What makes Kaplan unique when compared to other MCAT prep courses?
We’re really excited about it, with the new exam and opportunity for reinvention. Unlike a lot of other companies, we did not think only of adding a few extra hours of content for the new course. We really used the test change as an opportunity to rethink and reinvent our entire approach to MCAT prep.
Our course is fundamentally based on two principles:
1. Not every student needs the same content review in their MCAT prep. All students need strategy and skills development for the exam, so in that sense we put our students through a similar path. But there’s a wide gap and wide range in terms of what students bring to MCAT preparation. Recognizing that, we allow students to find their most direct path to preparedness for the MCAT, rather than offering a one-size-fits-all approach. Our course offers the most content review available (via the MCAT Channel) on a schedule that makes sense for our students. They can invest time in the content areas that need the most help.
2. The course is designed to allow students to work as efficiently and flexibly as possible. Pre-med students are exceptionally busy. They are very active, have great aspiration, are hard workers, and can focus on lots of things at once. But they are still strung out on all the things they have to do to be better prepared for the application process and to build themselves into the types of people who will be great doctors some day. They are working at balancing school, life, work, research, volunteerism, clinical experience, and MCAT preparation.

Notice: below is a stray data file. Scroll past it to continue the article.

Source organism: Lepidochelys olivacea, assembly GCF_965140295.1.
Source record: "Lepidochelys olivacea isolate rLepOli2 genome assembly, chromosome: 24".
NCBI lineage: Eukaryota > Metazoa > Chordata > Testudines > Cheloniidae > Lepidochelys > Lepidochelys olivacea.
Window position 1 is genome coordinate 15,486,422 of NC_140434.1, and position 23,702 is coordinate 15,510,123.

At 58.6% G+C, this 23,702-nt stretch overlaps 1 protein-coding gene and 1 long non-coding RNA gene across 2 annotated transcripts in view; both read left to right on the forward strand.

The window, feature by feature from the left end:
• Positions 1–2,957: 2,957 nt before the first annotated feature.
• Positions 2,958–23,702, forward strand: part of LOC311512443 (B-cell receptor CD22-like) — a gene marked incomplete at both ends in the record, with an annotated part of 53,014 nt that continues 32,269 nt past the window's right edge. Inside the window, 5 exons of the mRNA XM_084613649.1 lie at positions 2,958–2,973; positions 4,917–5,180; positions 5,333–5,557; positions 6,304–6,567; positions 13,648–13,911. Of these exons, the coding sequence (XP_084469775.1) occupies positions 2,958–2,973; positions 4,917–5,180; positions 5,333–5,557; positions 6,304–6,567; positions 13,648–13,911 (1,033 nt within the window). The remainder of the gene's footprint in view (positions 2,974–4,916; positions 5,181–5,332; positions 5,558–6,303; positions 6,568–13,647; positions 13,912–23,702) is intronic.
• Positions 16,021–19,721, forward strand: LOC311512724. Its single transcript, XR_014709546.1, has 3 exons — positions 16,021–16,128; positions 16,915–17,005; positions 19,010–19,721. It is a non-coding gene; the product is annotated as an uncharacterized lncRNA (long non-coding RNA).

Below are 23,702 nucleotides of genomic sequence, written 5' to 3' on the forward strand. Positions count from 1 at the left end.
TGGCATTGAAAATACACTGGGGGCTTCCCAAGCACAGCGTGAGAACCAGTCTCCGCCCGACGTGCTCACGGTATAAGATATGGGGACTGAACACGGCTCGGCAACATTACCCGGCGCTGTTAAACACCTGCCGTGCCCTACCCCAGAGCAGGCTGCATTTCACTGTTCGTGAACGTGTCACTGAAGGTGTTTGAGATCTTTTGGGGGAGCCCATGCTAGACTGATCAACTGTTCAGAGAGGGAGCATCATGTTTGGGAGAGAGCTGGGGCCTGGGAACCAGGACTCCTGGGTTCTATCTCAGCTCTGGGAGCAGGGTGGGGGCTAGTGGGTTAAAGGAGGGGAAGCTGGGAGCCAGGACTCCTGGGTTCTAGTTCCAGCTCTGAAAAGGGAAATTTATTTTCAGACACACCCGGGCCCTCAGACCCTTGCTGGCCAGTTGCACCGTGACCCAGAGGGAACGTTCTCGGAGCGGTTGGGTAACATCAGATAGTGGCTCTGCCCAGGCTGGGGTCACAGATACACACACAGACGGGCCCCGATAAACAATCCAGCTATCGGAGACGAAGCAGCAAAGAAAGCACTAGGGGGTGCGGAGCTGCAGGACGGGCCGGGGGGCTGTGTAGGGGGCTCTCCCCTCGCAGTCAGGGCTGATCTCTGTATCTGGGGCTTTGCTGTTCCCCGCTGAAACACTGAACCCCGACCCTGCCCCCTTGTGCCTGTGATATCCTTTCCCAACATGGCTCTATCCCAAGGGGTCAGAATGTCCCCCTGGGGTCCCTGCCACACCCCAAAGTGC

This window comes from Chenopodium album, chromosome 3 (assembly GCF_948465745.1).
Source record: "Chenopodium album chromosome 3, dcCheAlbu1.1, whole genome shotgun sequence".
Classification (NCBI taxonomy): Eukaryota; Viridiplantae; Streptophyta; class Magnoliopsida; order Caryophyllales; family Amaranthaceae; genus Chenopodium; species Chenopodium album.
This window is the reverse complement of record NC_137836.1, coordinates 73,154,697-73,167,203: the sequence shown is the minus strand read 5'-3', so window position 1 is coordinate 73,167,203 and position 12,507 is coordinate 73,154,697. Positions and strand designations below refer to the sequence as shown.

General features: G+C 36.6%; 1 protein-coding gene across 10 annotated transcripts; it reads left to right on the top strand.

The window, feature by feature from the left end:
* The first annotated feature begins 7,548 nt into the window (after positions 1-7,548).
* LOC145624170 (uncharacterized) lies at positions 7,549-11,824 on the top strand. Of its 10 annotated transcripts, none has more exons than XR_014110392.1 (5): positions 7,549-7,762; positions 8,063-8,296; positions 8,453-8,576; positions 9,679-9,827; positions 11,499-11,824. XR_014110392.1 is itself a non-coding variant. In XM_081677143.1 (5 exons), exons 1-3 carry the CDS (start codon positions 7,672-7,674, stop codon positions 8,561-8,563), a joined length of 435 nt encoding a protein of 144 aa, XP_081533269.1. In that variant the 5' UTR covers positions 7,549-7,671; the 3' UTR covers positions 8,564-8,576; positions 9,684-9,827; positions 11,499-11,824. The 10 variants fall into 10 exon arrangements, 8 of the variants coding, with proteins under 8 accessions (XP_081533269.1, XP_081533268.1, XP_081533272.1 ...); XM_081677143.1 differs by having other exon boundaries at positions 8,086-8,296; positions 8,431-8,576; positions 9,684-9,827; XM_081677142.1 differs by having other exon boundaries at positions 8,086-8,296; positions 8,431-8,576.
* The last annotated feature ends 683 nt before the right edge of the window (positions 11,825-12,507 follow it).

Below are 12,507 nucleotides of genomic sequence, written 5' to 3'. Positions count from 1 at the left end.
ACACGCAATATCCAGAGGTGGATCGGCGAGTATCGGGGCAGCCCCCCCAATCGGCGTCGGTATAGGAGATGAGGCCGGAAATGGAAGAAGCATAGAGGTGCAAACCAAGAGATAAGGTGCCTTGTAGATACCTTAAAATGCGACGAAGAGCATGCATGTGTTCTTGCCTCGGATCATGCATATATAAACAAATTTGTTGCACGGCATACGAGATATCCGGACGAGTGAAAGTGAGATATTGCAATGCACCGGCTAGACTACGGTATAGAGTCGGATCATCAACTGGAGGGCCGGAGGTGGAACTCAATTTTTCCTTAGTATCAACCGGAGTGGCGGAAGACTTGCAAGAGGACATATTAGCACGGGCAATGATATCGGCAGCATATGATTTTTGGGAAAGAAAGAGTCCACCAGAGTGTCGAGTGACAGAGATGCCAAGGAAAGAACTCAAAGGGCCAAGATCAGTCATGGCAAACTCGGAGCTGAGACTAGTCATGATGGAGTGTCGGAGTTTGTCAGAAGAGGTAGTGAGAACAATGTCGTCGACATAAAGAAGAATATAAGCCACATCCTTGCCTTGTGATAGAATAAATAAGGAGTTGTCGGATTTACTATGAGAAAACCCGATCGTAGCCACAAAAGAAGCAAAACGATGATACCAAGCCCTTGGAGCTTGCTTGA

Very few students can commit to MCAT preparation full-time. We allow our students to flexibly fit our course into their schedule.
And we’re the only company that offers the MCAT Channel. It makes available live instruction, six days a week: Monday through Thursday evenings, and Saturday and Sunday afternoons, as well as weekday summer afternoons. Students can log in to the channel if they need more help. This allows students to pinpoint where they need content review. We place our most expert (10 best, top-rated by others) instructors here. The MCAT Channel allows students to get questions answered in real time.
The Live Online courses also have additional instructors in the room, offering public chat answers and one-on-one interaction. This is really about designing flexible instruction to allow students to choose the right avenues for them, and then to fit it into their schedule as flexibly as possible.
Sessions are also available as recordings. This is all above and beyond the regularly scheduled course times. We make sure students get all the strategy they need for the 12 in-class sessions.
Kaplan has also built up a library of over 100 science review videos. These are short, concept-specific videos (7–15 minutes each), with the production value and expertise that Kaplan can bring. There is even interactivity with the videos–instructors actually pause several times during the video to do a concept check, which prompts students to interact with the material.
In the next part of the interview: which Kaplan course to consider, how Kaplan has adapted to the new MCAT, and strategies for studying.
Here’s Mr Chiu’s bio from Kaplan:
Eric Chiu is the executive director of pre-medical programs for Kaplan Test Prep, managing the company’s MCAT business, including marketing, program development, and delivery. A veteran Kaplan instructor, Eric has over a decade of experience teaching MCAT, LSAT, GRE, and GMAT preparatory courses and has presented to tens of thousands of students on topics related to test preparation and the admissions process. Eric has also overseen the development of Kaplan’s MCAT 2015 program, a revolutionary new approach to MCAT preparation, including the launch of a comprehensive Science Review video library and live, elective programming via the MCAT Channel. Eric holds a BS in Electrical Engineering from the University of Maryland, College Park.
Thanks to Mr. Chiu for the interview! And many thanks to Kaplan for giving us access to the Live Online MCAT Prep course for the purposes of offering an unbiased review. More to follow.